Update: Bush says he can find “common ground” with Democrats on an economic stimulus. “Common ground” = Watch your wallets.
Update: Bush will meet with members of Congress at 2:40pm Eastern today. USAT reports that the White House is “not ruling out a stimulus package in excess of $150 billion.”
U.S. stock futures seesawed Tuesday after the Federal Reserve, responding to a growing financial market crisis, slashed interest rates 0.75 percentage point. Dow Jones industrial futures, down more than 500 points, or more than 5%, before the Fed move, were fluctuating violently an hour before the start of trading, but improved to a level where they were down 206, or 1.7%, to 11,900. The Fed move was unsurprising, given that world stock markets were falling precipitously the past two days, and that U.S. stocks had tumbled last week amid growing fears of a recession in the United States. Still, the markets are quite anxious, not sure that even interest rate cuts will lift an economy slammed by an ongoing housing and credit crisis. The Fed’s move came a week before the central bank’s regularly scheduled meeting, a sign that the Fed recognized the seriousness of the world financial situation.
This much is clear: All the grand talk of a multi-billion-dollar “economic stimulus” from self-appointed saviors in both parties is not helping. It hasn’t persuaded reality-based observers here and it hasn’t persuaded markets abroad. Sorry, Hillary, but your five year interest rate freeze and your “Green Collar” jobs initiative ain’t gonna rescue America. Alan Reynolds provides more reality checks to President Bush in the WSJ today–elaborating on points I’ve made here (and many of you have made here in comments and e-mails) over the last several months:
A reporter on Fox News recently asked, “Which presidential candidate is most qualified to turn the economy around and avoid a recession?” The quick answer is: none.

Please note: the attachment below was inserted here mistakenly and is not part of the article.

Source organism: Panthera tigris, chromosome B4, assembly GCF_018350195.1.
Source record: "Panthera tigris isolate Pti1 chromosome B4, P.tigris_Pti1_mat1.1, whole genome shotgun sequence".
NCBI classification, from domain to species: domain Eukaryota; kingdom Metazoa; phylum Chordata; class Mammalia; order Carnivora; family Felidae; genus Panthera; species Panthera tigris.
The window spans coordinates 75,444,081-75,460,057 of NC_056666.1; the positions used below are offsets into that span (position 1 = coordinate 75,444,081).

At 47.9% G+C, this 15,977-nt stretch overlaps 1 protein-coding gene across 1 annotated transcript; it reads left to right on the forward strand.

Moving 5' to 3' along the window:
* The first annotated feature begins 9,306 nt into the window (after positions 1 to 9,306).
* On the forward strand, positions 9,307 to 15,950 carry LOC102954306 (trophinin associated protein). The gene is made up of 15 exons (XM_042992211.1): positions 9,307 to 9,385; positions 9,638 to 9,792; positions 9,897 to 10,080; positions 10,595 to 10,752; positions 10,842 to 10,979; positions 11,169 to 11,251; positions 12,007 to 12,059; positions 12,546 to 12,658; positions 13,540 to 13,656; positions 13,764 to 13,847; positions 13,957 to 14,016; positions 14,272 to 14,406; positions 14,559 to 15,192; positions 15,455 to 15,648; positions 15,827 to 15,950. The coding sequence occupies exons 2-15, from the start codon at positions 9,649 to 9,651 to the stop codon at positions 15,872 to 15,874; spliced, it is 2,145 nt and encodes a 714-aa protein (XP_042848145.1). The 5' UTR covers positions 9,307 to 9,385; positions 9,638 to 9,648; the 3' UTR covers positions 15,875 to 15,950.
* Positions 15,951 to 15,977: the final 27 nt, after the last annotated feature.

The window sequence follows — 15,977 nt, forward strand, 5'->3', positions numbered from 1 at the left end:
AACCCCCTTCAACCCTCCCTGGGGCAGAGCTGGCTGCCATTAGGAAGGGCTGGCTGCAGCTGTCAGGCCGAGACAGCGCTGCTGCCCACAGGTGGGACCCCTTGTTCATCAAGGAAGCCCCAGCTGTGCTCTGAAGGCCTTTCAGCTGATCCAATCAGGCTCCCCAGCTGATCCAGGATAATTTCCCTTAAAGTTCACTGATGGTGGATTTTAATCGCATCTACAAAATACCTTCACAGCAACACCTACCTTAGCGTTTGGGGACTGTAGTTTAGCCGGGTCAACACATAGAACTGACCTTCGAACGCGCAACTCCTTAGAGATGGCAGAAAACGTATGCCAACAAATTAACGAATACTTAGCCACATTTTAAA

No candidate will become president soon enough to matter, and to ask the question is to presume that recessions can and should be avoided. But some business mistakes require time to be fixed. Too many houses were built in some areas, so prices have to fall to discourage more building and encourage more buying. Some banks made too many bad loans, so they need to become more cautious. Besides, if presidents really knew how to avoid recessions, why do we keep having them?
Nonetheless, President George W. Bush is now joining the election-year rush to “give the economy a shot in the arm.” A shot of debt, that is.
All proposals for fiscal stimulus claim to “jump-start” the economy by having the government borrow money from Smith and give it to Jones. Unfortunately, Smith is paid interest on that IOU, which implies a higher tax burden on somebody. That future taxpayer is, as usual, the forgotten man. All the attention is instead focused on Jones — trying to get the Jones family to spend more on what Mr. Bush alluded to as “basic necessities.”
As for the drive in Washington to encourage people in debt to spend, spend, spend more, Reynolds debunks the gimmickry:
Mr. Bush put great emphasis on boosting consumer and business spending “this year.” Any such temporary boost is likely to shift the timing of such purchases forward — at the expense of next year.
Economists use the phrase “political business cycle” to describe the abuse of opportunistic fiscal gimmicks (usually transfer payments) to provide a temporary boost during presidential election years. The hangover is felt during the year after presidential elections. Recessions thus began in October 1949, July 1953, August 1957, December 1969, November 1973, July 1981, and March 2001.
Alan Auerbach of the University of California at Berkeley surveyed the effectiveness of U.S. fiscal policy in 2002, concluding that “discretionary policy has had a weak overall effect on output” and that there is “little evidence these effects have provided a significant contribution to economic stabilization, if in fact they have worked in the right direction at all.”
That conclusion became slightly more controversial after the 2001 tax rebate, which turned out to be well-timed as a matter of luck. But the 2001 rebate, unlike today’s proposals, was not temporary. It was an advance on tax refunds resulting from the reduction of the lowest tax rate to 10% from 15% on the first few thousand of taxable income — a reduction which still cuts every taxpaying couple’s tax bill by $600. We can’t conclude that temporary rebates will “work” (temporarily boost sales of consumer staples) on the basis of evidence from a tax cut that was not temporary. And we can’t conclude that rebates confined to those with modest incomes will work on the basis of a tax cut that was granted equally to every taxpayer — including the top 20% who account for 40% of total consumption.
Alas, lack of evidence of their efficacy has never stopped politicians from foisting bad ideas on the nation before.